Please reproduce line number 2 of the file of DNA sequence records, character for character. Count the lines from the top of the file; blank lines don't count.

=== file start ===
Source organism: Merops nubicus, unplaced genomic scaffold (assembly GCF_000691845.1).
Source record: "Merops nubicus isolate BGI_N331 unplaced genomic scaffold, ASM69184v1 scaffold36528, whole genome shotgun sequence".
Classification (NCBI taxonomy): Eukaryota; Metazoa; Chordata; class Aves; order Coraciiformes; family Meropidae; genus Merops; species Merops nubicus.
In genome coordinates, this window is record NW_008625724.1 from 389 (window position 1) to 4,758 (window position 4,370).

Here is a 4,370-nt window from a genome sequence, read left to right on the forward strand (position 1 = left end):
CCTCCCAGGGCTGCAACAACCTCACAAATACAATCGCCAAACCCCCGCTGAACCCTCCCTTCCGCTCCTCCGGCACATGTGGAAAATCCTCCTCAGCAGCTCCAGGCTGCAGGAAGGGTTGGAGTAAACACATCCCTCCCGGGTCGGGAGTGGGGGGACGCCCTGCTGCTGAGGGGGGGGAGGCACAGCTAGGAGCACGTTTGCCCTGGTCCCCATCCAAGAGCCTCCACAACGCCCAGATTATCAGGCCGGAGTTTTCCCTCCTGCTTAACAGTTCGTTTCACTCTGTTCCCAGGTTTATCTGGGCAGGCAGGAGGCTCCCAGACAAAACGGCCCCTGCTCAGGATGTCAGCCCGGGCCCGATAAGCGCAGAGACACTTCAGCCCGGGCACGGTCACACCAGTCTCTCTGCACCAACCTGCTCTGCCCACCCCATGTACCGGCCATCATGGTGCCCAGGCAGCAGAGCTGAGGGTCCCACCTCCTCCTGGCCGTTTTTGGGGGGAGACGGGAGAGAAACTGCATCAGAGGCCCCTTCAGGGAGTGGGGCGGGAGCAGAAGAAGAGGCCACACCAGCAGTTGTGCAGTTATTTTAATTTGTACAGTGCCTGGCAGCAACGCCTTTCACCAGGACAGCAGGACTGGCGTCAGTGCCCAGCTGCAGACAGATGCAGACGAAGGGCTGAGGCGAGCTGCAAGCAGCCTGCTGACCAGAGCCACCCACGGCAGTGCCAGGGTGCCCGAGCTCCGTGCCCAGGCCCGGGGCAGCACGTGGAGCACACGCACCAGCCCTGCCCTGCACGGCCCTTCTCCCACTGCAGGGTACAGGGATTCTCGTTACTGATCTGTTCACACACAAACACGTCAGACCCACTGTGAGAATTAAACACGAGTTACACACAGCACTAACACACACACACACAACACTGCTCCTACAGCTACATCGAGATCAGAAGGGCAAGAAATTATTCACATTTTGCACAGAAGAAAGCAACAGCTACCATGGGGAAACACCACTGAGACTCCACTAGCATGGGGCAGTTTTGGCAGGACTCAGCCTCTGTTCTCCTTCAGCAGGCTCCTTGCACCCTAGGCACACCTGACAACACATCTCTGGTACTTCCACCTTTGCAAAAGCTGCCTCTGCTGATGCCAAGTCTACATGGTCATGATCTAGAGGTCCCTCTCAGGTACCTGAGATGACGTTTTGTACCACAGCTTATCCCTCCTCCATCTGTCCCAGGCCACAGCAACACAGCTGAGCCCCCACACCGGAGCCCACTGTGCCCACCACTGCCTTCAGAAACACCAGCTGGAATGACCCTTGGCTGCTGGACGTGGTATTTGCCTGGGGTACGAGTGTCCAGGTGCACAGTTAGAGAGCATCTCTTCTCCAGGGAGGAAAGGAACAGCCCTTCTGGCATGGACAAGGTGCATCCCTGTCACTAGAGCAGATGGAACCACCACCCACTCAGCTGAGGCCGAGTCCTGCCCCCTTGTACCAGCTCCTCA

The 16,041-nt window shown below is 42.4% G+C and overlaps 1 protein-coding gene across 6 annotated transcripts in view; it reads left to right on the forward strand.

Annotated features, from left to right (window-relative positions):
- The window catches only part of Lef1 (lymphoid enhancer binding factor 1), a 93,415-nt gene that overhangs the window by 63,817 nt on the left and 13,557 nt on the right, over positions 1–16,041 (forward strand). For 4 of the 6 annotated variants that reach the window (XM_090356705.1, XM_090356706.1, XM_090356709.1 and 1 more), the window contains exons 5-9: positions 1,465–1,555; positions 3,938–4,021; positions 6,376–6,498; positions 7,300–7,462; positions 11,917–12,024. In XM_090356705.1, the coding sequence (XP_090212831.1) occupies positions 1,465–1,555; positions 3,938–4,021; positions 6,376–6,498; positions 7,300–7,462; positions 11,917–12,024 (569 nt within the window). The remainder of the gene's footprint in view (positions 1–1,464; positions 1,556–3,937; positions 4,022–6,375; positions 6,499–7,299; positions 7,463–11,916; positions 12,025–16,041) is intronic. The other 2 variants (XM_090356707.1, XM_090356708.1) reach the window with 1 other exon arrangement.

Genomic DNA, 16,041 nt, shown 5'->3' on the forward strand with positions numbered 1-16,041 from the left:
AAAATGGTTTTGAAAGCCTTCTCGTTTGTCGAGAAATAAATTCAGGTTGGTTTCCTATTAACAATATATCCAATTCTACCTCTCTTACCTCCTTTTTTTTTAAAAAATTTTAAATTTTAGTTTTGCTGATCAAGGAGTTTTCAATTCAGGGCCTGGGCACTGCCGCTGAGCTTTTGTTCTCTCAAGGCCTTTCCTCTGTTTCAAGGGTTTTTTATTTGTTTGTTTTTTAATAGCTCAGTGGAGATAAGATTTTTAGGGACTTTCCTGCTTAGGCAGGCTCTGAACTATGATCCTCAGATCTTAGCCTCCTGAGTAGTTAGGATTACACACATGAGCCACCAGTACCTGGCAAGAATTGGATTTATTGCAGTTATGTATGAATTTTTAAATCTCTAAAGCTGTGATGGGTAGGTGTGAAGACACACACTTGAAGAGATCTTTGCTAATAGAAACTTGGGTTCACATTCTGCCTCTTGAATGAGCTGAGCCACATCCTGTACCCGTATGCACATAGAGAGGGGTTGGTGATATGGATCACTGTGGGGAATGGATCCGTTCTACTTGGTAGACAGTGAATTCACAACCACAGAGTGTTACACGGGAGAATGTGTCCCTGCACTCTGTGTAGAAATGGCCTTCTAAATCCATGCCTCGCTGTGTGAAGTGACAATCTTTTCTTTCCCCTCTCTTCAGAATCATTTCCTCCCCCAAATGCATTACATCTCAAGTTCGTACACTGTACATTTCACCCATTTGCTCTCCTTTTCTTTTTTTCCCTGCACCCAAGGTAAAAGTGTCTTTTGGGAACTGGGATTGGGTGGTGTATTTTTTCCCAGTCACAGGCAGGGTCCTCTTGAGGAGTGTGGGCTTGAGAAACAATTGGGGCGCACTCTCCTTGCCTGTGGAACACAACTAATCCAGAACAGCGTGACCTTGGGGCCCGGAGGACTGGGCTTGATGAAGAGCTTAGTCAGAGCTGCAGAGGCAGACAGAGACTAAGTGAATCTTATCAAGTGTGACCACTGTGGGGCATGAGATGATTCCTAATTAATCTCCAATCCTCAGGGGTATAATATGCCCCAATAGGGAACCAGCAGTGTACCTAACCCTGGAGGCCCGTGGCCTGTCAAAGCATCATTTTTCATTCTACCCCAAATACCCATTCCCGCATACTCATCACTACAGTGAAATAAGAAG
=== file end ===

Source record: "Merops nubicus isolate BGI_N331 unplaced genomic scaffold, ASM69184v1 scaffold36528, whole genome shotgun sequence".